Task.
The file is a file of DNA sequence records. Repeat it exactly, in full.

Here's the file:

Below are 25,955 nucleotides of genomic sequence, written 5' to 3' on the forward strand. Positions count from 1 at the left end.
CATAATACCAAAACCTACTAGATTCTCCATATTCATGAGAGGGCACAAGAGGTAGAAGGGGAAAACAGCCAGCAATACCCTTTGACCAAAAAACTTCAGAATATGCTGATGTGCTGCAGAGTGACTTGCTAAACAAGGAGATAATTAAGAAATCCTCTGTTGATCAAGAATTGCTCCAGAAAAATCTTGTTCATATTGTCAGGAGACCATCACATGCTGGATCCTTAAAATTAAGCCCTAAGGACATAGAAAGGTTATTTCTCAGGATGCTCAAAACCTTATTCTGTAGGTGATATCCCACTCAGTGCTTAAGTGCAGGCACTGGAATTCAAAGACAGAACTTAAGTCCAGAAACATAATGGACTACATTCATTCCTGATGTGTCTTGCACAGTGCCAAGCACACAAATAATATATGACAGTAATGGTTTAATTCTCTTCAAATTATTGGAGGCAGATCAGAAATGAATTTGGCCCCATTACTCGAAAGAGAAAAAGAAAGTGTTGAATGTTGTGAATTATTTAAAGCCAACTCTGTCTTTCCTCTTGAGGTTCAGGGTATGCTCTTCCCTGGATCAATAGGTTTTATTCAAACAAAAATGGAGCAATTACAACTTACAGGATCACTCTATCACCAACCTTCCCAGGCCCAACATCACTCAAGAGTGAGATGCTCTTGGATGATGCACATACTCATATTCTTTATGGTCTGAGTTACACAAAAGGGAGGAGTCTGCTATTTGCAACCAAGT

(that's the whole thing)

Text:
Below are 25,955 nucleotides of genomic sequence, written 5' to 3' on the forward strand. Positions count from 1 at the left end.
CATAATACCAAAACCTACTAGATTCTCCATATTCATGAGAGGGCACAAGAGGTAGAAGGGGAAAACAGCCAGCAATACCCTTTGACCAAAAAACTTCAGAATATGCTGATGTGCTGCAGAGTGACTTGCTAAACAAGGAGATAATTAAGAAATCCTCTGTTGATCAAGAATTGCTCCAGAAAAATCTTGTTCATATTGTCAGGAGACCATCACATGCTGGATCCTTAAAATTAAGCCCTAAGGACATAGAAAGGTTATTTCTCAGGATGCTCAAAACCTTATTCTGTAGGTGATATCCCACTCAGTGCTTAAGTGCAGGCACTGGAATTCAAAGACAGAACTTAAGTCCAGAAACATAATGGACTACATTCATTCCTGATGTGTCTTGCACAGTGCCAAGCACACAAATAATATATGACAGTAATGGTTTAATTCTCTTCAAATTATTGGAGGCAGATCAGAAATGAATTTGGCCCCATTACTCGAAAGAGAAAAAGAAAGTGTTGAATGTTGTGAATTATTTAAAGCCAACTCTGTCTTTCCTCTTGAGGTTCAGGGTATGCTCTTCCCTGGATCAATAGGTTTTATTCAAACAAAAATGGAGCAATTACAACTTACAGGATCACTCTATCACCAACCTTCCCAGGCCCAACATCACTCAAGAGTGAGATGCTCTTGGATGATGCACATACTCATATTCTTTATGGTCTGAGTTACACAAAAGGGAGGAGTCTGCTATTTGCAACCAAGT